Emily Dickinson's Music Book and the Musical Life of an American Poet
Published by: University of Massachusetts Press
After years of studying piano as a young woman in her family home in Amherst, Massachusetts, Emily Dickinson curated her music book, a common practice at the time. Now part of the Dickinson Collection in the Houghton Library of Harvard University, this bound volume of 107 pieces of published sheet music includes the poet's favorite instrumental piano music and vocal music, ranging from theme and variation sets to vernacular music, which was also enjoyed by the family's servants.
Offering a fresh historical perspective on a poetic voice that has become canonical in American literature, this original study brings this artifact to life, documenting Dickinson's early years of musical study through the time her music was bound in the early 1850s, which tellingly coincided with the writing of her first poems. Using Dickinson's letters and poems alongside newspapers and other archival sources, George Boziwick explores the various composers, music sellers, and publishers behind this music and Dickinson's attendance at performances, presenting new insights into the multiple layers of meaning that music held for her.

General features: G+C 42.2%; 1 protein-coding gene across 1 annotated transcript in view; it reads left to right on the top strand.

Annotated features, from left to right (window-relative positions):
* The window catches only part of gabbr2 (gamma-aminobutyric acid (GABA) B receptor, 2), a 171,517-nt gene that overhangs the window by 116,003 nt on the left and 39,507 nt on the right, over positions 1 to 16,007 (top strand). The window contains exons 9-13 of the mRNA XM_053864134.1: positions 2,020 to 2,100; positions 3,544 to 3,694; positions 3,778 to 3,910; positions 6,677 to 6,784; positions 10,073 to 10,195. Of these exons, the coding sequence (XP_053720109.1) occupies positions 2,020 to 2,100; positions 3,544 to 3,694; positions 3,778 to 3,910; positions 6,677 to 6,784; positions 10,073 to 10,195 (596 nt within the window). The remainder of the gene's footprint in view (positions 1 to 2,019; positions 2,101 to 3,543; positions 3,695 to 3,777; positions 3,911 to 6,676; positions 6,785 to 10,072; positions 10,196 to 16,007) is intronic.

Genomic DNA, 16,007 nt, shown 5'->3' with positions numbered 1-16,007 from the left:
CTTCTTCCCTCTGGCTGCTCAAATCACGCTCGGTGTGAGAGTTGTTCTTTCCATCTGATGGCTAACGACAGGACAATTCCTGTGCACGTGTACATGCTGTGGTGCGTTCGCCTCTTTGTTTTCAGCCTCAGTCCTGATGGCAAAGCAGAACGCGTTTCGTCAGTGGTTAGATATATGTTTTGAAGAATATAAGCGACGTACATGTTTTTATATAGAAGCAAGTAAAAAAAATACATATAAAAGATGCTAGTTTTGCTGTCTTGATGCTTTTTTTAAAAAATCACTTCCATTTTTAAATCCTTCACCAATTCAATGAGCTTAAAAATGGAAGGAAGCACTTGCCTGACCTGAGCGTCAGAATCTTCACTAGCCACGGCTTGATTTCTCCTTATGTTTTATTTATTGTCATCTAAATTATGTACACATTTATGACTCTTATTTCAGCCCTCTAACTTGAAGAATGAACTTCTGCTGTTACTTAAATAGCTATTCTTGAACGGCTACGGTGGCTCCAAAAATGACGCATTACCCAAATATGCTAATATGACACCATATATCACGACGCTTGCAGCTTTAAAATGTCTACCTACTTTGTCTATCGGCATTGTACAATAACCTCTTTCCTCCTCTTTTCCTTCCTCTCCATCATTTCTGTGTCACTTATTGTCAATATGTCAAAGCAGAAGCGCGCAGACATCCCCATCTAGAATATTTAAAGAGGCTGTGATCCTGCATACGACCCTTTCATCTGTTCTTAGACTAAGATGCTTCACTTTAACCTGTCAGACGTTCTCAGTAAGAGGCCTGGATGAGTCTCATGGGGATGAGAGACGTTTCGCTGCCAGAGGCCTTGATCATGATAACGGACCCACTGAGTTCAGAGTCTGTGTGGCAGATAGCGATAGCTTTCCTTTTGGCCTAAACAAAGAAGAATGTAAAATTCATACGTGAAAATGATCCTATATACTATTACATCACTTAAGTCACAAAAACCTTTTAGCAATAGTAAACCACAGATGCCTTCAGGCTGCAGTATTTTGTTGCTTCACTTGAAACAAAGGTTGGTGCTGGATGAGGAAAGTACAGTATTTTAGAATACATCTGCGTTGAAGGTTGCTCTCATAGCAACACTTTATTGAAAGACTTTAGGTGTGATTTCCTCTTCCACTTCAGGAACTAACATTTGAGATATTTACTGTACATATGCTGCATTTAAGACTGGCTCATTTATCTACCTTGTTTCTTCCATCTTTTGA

“Emily Dickinson’s Music Book and the Musical Life of an American Poet is a treasure trove of details about music and music education in nineteenth-century America. By far, Boziwick’s book is the most detailed and extensive study yet of the music in Dickinson’s personal collection. His is a fascinating contribution to Dickinson scholarship.”—Sandra Runzo, author of “Theatricals of Day”: Emily Dickinson and Nineteenth-Century American Popular Culture
“Boziwick makes a significant contribution to the field by providing the first in-depth examination of Emily Dickinson’s music book, shedding light on its sheets of music and illuminating them for all who are interested in the musical life of the poet.”—Victoria N. Morgan, author of Emily Dickinson and Hymn Culture: Tradition and Experience